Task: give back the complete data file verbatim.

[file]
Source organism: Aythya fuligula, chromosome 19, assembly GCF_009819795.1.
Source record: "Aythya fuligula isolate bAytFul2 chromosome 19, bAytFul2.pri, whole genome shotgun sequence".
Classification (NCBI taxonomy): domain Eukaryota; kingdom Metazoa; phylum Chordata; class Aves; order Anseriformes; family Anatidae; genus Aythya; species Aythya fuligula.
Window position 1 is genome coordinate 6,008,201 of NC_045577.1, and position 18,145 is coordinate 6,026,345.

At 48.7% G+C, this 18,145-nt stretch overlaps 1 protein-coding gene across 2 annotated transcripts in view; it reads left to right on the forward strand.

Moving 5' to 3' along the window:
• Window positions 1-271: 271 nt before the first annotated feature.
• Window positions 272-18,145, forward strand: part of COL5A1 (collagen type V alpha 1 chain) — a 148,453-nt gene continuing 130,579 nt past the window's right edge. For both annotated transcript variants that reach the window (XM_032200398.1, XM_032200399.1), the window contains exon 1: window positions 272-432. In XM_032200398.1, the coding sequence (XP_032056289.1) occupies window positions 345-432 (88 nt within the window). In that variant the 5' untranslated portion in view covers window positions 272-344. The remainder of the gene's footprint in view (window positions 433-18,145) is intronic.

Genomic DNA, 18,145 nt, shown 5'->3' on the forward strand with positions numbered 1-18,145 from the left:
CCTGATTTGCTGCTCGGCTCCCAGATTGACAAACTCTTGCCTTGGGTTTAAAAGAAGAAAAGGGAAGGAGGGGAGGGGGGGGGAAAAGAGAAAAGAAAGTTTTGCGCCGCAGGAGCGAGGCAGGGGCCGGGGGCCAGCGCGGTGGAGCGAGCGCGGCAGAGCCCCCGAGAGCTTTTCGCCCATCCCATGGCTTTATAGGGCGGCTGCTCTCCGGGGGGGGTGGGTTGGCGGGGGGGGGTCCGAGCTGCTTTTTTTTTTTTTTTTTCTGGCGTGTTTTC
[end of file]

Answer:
Source organism: Aythya fuligula, chromosome 19, assembly GCF_009819795.1.
Source record: "Aythya fuligula isolate bAytFul2 chromosome 19, bAytFul2.pri, whole genome shotgun sequence".
Classification (NCBI taxonomy): domain Eukaryota; kingdom Metazoa; phylum Chordata; class Aves; order Anseriformes; family Anatidae; genus Aythya; species Aythya fuligula.
Window position 1 is genome coordinate 6,008,201 of NC_045577.1, and position 18,145 is coordinate 6,026,345.

At 48.7% G+C, this 18,145-nt stretch overlaps 1 protein-coding gene across 2 annotated transcripts in view; it reads left to right on the forward strand.

Moving 5' to 3' along the window:
• Window positions 1-271: 271 nt before the first annotated feature.
• Window positions 272-18,145, forward strand: part of COL5A1 (collagen type V alpha 1 chain) — a 148,453-nt gene continuing 130,579 nt past the window's right edge. For both annotated transcript variants that reach the window (XM_032200398.1, XM_032200399.1), the window contains exon 1: window positions 272-432. In XM_032200398.1, the coding sequence (XP_032056289.1) occupies window positions 345-432 (88 nt within the window). In that variant the 5' untranslated portion in view covers window positions 272-344. The remainder of the gene's footprint in view (window positions 433-18,145) is intronic.

Genomic DNA, 18,145 nt, shown 5'->3' on the forward strand with positions numbered 1-18,145 from the left:
CCTGATTTGCTGCTCGGCTCCCAGATTGACAAACTCTTGCCTTGGGTTTAAAAGAAGAAAAGGGAAGGAGGGGAGGGGGGGGGAAAAGAGAAAAGAAAGTTTTGCGCCGCAGGAGCGAGGCAGGGGCCGGGGGCCAGCGCGGTGGAGCGAGCGCGGCAGAGCCCCCGAGAGCTTTTCGCCCATCCCATGGCTTTATAGGGCGGCTGCTCTCCGGGGGGGGTGGGTTGGCGGGGGGGGGTCCGAGCTGCTTTTTTTTTTTTTTTTTCTGGCGTGTTTTC